- We will also refer you to other specialist services if your child has additional needs e.g. Speech and Language Therapy within the school, Bridge Outreach Service (autism advice for mainstream school).
What happens if my child is not given a diagnosis of Autism?
After the assessment and feedback meeting where a diagnosis is not given we will refer your child to the most appropriate team(s) to meet any needs identified in our assessment. These teams will help you understand your child’s difficulties better and find solutions.
These teams could be:
- Another team at Islington CAMHS e.g. if your child has depression or ADHD
- Services outside CAMHS e.g. Families First and mentoring services.
Who is part of the multidisciplinary team?
Though you will be assigned two clinicians to work with your family, there are a range of professionals involved in our team who help ensure we can provide you with a high quality assessment. A key part of the assessment is discussing our findings as a whole team. Each professional will be able to carry out the ‘core’ assessment, but will also offer their own professional perspective in meetings. Additionally they can carry out specialist assessments so that we can come to the best possible conclusion to help your child. Here is a list of the different professions:
The role of the clinical psychologist in the NDT is to offer evaluation and provide support for the problems associated with young people with special needs and their families.
- We can assess your child’s psychological development as part of the multi-disciplinary team approach. This may address specific problems of learning and development, emotional and social difficulties.
- We can assist children and their families in understanding their difficulties.
- We can provide advice to carers about specific developmental problems, e.g. eating, sleeping.
- We offer families psychological support for emotional and behavioural problems.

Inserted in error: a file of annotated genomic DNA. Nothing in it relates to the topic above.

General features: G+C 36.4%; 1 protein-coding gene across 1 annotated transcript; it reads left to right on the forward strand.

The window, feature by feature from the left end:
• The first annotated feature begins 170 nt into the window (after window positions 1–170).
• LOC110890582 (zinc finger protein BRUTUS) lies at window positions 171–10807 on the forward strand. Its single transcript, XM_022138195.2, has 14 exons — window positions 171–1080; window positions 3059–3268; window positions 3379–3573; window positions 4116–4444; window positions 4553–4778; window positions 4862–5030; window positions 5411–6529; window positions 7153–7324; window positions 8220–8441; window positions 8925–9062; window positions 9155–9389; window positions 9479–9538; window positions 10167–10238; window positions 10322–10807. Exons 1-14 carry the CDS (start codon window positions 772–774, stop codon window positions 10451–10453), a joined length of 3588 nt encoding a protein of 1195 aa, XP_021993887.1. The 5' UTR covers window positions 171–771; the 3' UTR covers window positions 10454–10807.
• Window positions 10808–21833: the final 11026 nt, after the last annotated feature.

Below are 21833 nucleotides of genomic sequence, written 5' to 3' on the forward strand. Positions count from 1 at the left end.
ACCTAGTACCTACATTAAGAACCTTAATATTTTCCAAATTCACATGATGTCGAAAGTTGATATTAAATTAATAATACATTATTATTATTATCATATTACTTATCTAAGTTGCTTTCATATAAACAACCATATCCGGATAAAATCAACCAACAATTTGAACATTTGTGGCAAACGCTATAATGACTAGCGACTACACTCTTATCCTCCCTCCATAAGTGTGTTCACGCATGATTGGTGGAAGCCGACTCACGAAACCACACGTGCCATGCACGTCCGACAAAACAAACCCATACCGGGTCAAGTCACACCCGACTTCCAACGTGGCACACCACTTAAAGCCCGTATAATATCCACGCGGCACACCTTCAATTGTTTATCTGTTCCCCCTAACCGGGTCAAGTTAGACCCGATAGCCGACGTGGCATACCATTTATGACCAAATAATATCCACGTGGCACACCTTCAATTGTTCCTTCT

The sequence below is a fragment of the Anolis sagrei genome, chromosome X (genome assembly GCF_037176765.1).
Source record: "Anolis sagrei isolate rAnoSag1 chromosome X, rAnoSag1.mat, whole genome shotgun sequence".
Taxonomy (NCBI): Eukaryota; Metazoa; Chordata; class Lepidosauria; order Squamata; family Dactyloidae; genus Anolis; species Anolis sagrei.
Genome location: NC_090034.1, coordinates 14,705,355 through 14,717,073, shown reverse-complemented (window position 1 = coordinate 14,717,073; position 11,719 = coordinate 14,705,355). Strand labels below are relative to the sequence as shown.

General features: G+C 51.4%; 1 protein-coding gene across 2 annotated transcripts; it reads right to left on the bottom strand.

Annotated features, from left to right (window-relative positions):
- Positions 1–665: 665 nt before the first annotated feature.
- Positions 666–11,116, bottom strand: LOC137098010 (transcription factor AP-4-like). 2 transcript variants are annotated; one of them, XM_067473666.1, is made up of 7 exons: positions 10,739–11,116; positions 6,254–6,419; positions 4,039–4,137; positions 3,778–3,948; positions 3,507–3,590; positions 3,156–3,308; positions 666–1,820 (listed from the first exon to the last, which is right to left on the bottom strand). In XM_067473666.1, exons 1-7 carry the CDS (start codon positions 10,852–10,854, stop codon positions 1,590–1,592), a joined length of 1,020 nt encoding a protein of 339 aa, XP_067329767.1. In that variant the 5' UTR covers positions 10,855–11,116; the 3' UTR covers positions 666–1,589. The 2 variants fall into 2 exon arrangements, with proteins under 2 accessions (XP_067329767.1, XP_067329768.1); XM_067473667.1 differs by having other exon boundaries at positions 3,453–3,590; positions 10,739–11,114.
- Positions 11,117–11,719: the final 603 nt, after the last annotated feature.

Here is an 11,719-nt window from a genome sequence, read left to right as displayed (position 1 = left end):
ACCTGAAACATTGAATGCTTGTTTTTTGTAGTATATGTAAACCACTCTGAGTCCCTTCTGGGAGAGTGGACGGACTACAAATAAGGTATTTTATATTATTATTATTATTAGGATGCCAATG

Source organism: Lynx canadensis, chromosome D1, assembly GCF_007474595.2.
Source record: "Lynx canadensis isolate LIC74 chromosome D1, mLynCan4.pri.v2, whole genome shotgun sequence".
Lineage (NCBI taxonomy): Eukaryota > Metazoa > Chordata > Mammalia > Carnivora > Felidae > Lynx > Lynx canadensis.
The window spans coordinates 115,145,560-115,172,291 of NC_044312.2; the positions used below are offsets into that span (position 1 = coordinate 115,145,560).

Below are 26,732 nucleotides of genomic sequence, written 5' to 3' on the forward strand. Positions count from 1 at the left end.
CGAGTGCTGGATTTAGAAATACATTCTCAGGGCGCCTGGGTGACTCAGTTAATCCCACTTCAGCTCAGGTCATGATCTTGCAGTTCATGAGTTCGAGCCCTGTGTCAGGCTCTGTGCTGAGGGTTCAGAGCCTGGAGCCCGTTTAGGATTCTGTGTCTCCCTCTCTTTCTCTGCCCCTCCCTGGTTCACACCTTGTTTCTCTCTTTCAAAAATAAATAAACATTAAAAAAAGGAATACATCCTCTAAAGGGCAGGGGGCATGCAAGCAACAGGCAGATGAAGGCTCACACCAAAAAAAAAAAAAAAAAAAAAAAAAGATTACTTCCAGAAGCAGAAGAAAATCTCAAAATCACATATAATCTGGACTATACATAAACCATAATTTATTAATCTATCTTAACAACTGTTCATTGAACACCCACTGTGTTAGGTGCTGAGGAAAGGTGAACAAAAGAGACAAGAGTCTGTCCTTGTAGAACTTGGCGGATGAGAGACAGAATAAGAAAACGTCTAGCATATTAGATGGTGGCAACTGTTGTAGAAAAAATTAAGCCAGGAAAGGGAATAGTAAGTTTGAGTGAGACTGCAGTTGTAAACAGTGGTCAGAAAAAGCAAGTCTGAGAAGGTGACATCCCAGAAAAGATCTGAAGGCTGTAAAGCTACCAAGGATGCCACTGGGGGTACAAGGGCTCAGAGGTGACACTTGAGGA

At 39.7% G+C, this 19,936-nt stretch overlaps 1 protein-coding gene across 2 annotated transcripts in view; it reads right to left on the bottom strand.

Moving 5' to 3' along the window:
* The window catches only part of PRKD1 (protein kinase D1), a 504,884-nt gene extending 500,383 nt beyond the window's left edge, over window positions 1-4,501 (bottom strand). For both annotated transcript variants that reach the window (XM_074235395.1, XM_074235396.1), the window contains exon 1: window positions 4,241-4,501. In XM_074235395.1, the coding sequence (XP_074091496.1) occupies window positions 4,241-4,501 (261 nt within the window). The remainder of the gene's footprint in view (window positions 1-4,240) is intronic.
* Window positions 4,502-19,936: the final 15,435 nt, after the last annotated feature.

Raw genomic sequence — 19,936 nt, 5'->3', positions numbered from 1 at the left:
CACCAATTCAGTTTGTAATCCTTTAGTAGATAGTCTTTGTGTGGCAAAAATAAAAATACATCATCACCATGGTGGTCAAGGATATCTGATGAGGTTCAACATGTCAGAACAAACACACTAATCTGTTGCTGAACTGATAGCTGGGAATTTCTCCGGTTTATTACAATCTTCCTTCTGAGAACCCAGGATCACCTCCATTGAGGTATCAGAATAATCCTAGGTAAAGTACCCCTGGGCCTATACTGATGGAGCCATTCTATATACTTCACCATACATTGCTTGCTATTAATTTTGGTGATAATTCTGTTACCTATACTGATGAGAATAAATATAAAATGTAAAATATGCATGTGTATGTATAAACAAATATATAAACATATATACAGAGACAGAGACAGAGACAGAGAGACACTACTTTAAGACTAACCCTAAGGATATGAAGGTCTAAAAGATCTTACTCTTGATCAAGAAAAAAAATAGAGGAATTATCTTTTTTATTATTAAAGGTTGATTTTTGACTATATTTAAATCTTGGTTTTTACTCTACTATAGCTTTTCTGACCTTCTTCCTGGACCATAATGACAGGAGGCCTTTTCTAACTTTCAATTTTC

Speech and Language Therapy
Speech and Language Therapists on the team have been trained in speech, language and communication development and can work with children and families who are referred to the NDT.
What do we do?
- Assess your child or young person’s development as part of the multi-disciplinary approach
- If necessary we may also carry out a specific assessment of your child or young person’s speech and language development and make recommendations
- Liaise with the wider speech and language therapy teams who work within mainstream and special schools
Child and Adolescent Psychiatrists are medical doctors who specialise in helping young people who have emotional and behavioural difficulties. There are a wide range of conditions that we can help with in addition to autism. Some of the more common are depression, anxiety and attention deficit hyperactivity disorder (ADHD).
Child and adolescent psychiatrists always try to work jointly with parents and other professionals. Talking-based approaches are by far the most common ways in which child psychiatrists achieve positive changes for their clients. Occasionally we can prescribe medication if we think it would be helpful in addition to other strategies.
Occupational therapists work with children with additional needs which affect different areas in the child’s and family’s life. Occupational Therapists often focus on function and practical solutions in the areas of:
- Independence skills- Dressing, toileting, personal hygiene, eating & drinking
- Play skills and Leisure
- Skills needed for school- handwriting, organisation and planning, fine and gross skills
- Emotional development- Self-esteem, social skills
Paediatrics is the branch of medicine that deals with the medical care of infants, children, and adolescents. As well as undertaking ‘core’ assessments within the NDT we are medical doctors who can:
- Support parents about their child’s special medical needs
- Arrange Specialist Investigations and treatment
- Conduct medical examinations (rarely necessary)
- Gather relevant medical information about your child.
The different schools of family therapy have in common a belief that, regardless of the origin of the problem, and regardless of whether the clients consider it an “individual” or “family” issue, involving families in solutions often benefits clients. The involvement of families is accomplished by their participation in the therapy session. The skills of the family therapist include the ability to influence conversations in a way that brings out the strengths, wisdom, and support of the wider system.
Where can you go for further support?
Parent and Carer Information and Support Service
Northern Health Centre Outreach Office 0203 316 1930
National Autistic Society
Information, training and resources on Autism
Helpline 0808 800 4104
Islington Children and Families
Local services for children and families in Islington
Family information service 0207 527 5959
How to contact us?
020 3316 1824